The PostgreSQL equivalent to that is:

CREATE TABLE cryptocurrencies (cryptoid int PRIMARY KEY, symbol varchar(20), usdprice int); 

There’s a little catch! If you’re writing a program that handles your data (which is almost always the case), a few additional steps are required, and that applies to most programming and scripting languages. Let’s assume for this example that you’re using Node.js. You’d have to:

  1. Write code to establish a connection to the database management system.
  2. Write more code to pass the CREATE query onto the database management system.
  3. Terminate your connection with the database management system (not always, though).

Here’s a Node.js example of what we tried to do above:

const client = new Client({
    user: 'nick',
    password: 'placeholder',
    host: 'localhost'
    database: 'cryptocurrencies',
    port: 5432
});

client.connect();

client.query("CREATE TABLE cryptocurrencies (cryptoid int PRIMARY KEY, symbol varchar(20), usdprice int)", (err, res) => 
        client.release;
    });

The ability to handle your data without the legwork of managing your connection to the database management system will save time on development. The Rell programming language also offers benefits such as static typing to detect errors earlier and overflow protection. A statically-typed programming language is one in which variable types are known at compile time. For example: ‘usdprice’ was declared an integer in the example above, so it’s clear that it’s an integer.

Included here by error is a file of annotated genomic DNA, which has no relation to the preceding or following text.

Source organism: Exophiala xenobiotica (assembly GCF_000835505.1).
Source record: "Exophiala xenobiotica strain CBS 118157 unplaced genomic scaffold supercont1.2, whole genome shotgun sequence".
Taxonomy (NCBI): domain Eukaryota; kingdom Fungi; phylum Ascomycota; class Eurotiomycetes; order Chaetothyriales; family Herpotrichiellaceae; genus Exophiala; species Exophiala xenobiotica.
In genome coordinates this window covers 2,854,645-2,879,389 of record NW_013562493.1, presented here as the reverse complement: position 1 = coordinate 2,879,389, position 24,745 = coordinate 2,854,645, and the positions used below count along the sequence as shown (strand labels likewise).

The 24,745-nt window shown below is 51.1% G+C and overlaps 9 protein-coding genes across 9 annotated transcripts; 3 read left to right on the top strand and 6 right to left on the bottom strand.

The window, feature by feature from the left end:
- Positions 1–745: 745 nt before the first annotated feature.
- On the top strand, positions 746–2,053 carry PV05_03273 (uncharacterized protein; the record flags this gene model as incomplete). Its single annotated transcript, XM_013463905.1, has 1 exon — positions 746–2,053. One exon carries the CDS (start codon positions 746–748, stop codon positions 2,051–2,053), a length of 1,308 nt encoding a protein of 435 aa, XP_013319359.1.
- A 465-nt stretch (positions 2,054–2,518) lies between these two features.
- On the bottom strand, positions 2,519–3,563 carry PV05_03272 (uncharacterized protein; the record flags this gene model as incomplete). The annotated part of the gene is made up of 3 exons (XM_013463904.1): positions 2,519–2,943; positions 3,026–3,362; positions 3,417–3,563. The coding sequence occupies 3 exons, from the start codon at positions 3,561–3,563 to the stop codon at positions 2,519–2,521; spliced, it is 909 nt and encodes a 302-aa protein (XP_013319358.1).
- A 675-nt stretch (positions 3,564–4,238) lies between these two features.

Rell works by compiling your code down to an intermediary binary format, and Chromia nodes translate your Rell queries into SQL. Chromia is based on the Postchain framework, which uses PostgreSQL — one of the most widely used database management systems among enterprises under the hood. Rell queries will only slow down the dApp executing them, rather than the whole network.

While Rell is similar to SQL, it is up to seven times more compact. This is better for developers, as SQL is verbose. Chromia also has a browser-based editor called Rell IDE, and a node that you can use to try it out yourself — no installation required.

Two of Chromia’s largest competitors are Ethereum and EOS, which use key-value stores such as levelDB and MongoDB (optionally) respectively. Ethereum is a proof-of-work platform working to improve its scalability and EOS is designed to be a scalable alternative to Ethereum — However, neither of them are relational.